The Panamanian golden tortoise beetle (Charidotella egregia) has developed a way to change color via liquid channels. The method in which these beetles alter their hue is “something very rare,” says lead author Jean Pol Vigneron of the University of Namur in Belgium in a Science News article. The paper was published in Physical Review E (2007).
The beetles can be found munching on the morning glories of Cerro Galera, six kilometers west of Panama City. Normally they have a metallic sheen, but if disturbed they will shift to red in under two minutes.
Their ability to adjust the reflectivity of their shell is very different from other animals—such as chameleons and squid—that change color via expanding and contracting pigment cells in their skin. Their exoskeleton acts as a sort of portable mirror using liquid, changing color via nano-sized channels that control fluid levels in the layers under their shell. When moisture fills these channels, the layers of the shell become smooth and evenly reflect light for a mirrored effect. When stressed, the beetle dries up that fluid, diminishing the mirror-like properties and revealing the base red pigment beneath. The researchers liken this ability to “a switchable reflector.”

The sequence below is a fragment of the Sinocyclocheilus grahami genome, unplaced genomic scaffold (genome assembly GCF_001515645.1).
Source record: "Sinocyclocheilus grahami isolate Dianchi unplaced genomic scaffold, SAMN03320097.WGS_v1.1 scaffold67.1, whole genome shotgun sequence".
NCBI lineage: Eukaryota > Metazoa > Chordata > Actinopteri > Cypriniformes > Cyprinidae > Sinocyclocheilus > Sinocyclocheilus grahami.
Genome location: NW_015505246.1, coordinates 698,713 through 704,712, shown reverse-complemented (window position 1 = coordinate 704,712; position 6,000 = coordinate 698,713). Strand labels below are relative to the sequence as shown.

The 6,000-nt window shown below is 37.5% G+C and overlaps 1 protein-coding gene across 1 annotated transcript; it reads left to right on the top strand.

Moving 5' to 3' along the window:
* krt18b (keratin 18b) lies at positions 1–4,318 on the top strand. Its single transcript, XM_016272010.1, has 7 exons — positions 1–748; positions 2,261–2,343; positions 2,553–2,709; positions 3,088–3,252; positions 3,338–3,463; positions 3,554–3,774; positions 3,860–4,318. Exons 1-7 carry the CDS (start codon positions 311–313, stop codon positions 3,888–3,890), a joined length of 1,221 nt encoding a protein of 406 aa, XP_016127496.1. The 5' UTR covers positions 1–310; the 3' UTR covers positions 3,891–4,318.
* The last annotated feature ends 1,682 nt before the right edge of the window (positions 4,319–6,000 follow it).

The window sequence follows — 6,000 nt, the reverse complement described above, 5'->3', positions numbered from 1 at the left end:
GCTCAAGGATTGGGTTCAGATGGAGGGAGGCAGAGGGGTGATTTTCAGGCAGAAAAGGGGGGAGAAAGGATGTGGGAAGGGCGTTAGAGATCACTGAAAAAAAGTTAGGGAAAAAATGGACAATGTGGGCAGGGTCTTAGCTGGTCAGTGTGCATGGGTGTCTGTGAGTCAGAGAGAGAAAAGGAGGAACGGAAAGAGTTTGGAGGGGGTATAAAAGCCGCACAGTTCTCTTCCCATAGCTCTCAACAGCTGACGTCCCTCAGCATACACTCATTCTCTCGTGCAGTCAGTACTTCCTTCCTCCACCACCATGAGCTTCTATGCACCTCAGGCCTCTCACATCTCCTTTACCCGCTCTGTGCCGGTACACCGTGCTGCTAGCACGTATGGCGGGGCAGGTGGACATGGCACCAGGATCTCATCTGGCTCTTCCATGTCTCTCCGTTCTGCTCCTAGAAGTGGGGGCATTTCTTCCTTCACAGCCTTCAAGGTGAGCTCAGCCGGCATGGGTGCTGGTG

According to Vigneron, this novel mechanism could be used to improve upon optical vapor sensors in detonating environments where, for instance, the use of classic electric probes would be too hazardous.
Image Credit: Jean Pol Vigneron and colleagues, Physical Review E 76, 031907 (2007)